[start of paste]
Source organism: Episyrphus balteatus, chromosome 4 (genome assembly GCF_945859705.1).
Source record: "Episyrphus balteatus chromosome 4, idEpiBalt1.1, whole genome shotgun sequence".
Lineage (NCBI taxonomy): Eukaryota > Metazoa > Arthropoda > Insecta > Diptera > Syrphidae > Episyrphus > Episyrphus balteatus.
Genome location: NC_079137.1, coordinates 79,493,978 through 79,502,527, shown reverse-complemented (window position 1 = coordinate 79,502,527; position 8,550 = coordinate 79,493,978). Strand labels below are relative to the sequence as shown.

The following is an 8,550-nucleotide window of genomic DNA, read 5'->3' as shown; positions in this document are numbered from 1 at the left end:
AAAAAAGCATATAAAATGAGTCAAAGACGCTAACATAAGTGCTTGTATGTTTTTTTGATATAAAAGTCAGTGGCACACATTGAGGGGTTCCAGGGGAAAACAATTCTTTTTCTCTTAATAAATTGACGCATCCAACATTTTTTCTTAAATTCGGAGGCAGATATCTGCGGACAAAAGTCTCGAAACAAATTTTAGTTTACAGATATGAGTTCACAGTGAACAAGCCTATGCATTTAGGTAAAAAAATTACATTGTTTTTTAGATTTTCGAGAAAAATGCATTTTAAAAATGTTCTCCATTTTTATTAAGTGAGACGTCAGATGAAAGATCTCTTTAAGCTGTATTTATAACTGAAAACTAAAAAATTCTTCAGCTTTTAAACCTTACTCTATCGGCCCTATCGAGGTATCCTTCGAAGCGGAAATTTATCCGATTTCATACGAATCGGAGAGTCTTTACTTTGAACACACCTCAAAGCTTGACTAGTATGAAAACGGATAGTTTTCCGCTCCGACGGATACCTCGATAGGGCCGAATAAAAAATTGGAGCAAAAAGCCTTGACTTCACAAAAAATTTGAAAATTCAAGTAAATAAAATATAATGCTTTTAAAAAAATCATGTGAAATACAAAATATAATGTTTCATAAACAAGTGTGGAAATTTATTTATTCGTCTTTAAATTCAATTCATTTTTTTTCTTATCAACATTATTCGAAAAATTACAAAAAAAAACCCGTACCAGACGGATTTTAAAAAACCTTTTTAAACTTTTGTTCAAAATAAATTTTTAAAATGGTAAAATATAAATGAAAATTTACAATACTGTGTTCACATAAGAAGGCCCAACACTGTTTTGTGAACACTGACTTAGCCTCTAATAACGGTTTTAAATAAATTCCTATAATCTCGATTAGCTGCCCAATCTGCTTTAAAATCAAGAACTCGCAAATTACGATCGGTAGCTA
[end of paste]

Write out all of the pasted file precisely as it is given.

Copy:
Source organism: Episyrphus balteatus, chromosome 4 (genome assembly GCF_945859705.1).
Source record: "Episyrphus balteatus chromosome 4, idEpiBalt1.1, whole genome shotgun sequence".
Lineage (NCBI taxonomy): Eukaryota > Metazoa > Arthropoda > Insecta > Diptera > Syrphidae > Episyrphus > Episyrphus balteatus.
Genome location: NC_079137.1, coordinates 79,493,978 through 79,502,527, shown reverse-complemented (window position 1 = coordinate 79,502,527; position 8,550 = coordinate 79,493,978). Strand labels below are relative to the sequence as shown.

The following is an 8,550-nucleotide window of genomic DNA, read 5'->3' as shown; positions in this document are numbered from 1 at the left end:
AAAAAAGCATATAAAATGAGTCAAAGACGCTAACATAAGTGCTTGTATGTTTTTTTGATATAAAAGTCAGTGGCACACATTGAGGGGTTCCAGGGGAAAACAATTCTTTTTCTCTTAATAAATTGACGCATCCAACATTTTTTCTTAAATTCGGAGGCAGATATCTGCGGACAAAAGTCTCGAAACAAATTTTAGTTTACAGATATGAGTTCACAGTGAACAAGCCTATGCATTTAGGTAAAAAAATTACATTGTTTTTTAGATTTTCGAGAAAAATGCATTTTAAAAATGTTCTCCATTTTTATTAAGTGAGACGTCAGATGAAAGATCTCTTTAAGCTGTATTTATAACTGAAAACTAAAAAATTCTTCAGCTTTTAAACCTTACTCTATCGGCCCTATCGAGGTATCCTTCGAAGCGGAAATTTATCCGATTTCATACGAATCGGAGAGTCTTTACTTTGAACACACCTCAAAGCTTGACTAGTATGAAAACGGATAGTTTTCCGCTCCGACGGATACCTCGATAGGGCCGAATAAAAAATTGGAGCAAAAAGCCTTGACTTCACAAAAAATTTGAAAATTCAAGTAAATAAAATATAATGCTTTTAAAAAAATCATGTGAAATACAAAATATAATGTTTCATAAACAAGTGTGGAAATTTATTTATTCGTCTTTAAATTCAATTCATTTTTTTTCTTATCAACATTATTCGAAAAATTACAAAAAAAAACCCGTACCAGACGGATTTTAAAAAACCTTTTTAAACTTTTGTTCAAAATAAATTTTTAAAATGGTAAAATATAAATGAAAATTTACAATACTGTGTTCACATAAGAAGGCCCAACACTGTTTTGTGAACACTGACTTAGCCTCTAATAACGGTTTTAAATAAATTCCTATAATCTCGATTAGCTGCCCAATCTGCTTTAAAATCAAGAACTCGCAAATTACGATCGGTAGCTA